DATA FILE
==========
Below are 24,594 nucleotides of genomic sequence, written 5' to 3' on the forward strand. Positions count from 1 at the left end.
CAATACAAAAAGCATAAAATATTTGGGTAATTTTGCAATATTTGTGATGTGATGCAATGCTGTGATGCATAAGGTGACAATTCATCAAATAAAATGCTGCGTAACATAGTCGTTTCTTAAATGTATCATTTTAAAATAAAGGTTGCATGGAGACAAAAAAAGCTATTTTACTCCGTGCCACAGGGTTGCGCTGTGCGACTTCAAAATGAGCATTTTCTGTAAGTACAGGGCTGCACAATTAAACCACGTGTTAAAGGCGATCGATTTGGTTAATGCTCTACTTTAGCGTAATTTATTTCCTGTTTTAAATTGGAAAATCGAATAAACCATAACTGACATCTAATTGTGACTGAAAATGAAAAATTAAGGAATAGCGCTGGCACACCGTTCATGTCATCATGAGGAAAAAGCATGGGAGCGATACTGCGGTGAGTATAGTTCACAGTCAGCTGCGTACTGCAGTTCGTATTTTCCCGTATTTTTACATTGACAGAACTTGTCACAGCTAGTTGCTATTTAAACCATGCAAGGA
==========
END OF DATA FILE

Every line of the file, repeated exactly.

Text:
Below are 24,594 nucleotides of genomic sequence, written 5' to 3' on the forward strand. Positions count from 1 at the left end.
CAATACAAAAAGCATAAAATATTTGGGTAATTTTGCAATATTTGTGATGTGATGCAATGCTGTGATGCATAAGGTGACAATTCATCAAATAAAATGCTGCGTAACATAGTCGTTTCTTAAATGTATCATTTTAAAATAAAGGTTGCATGGAGACAAAAAAAGCTATTTTACTCCGTGCCACAGGGTTGCGCTGTGCGACTTCAAAATGAGCATTTTCTGTAAGTACAGGGCTGCACAATTAAACCACGTGTTAAAGGCGATCGATTTGGTTAATGCTCTACTTTAGCGTAATTTATTTCCTGTTTTAAATTGGAAAATCGAATAAACCATAACTGACATCTAATTGTGACTGAAAATGAAAAATTAAGGAATAGCGCTGGCACACCGTTCATGTCATCATGAGGAAAAAGCATGGGAGCGATACTGCGGTGAGTATAGTTCACAGTCAGCTGCGTACTGCAGTTCGTATTTTCCCGTATTTTTACATTGACAGAACTTGTCACAGCTAGTTGCTATTTAAACCATGCAAGGA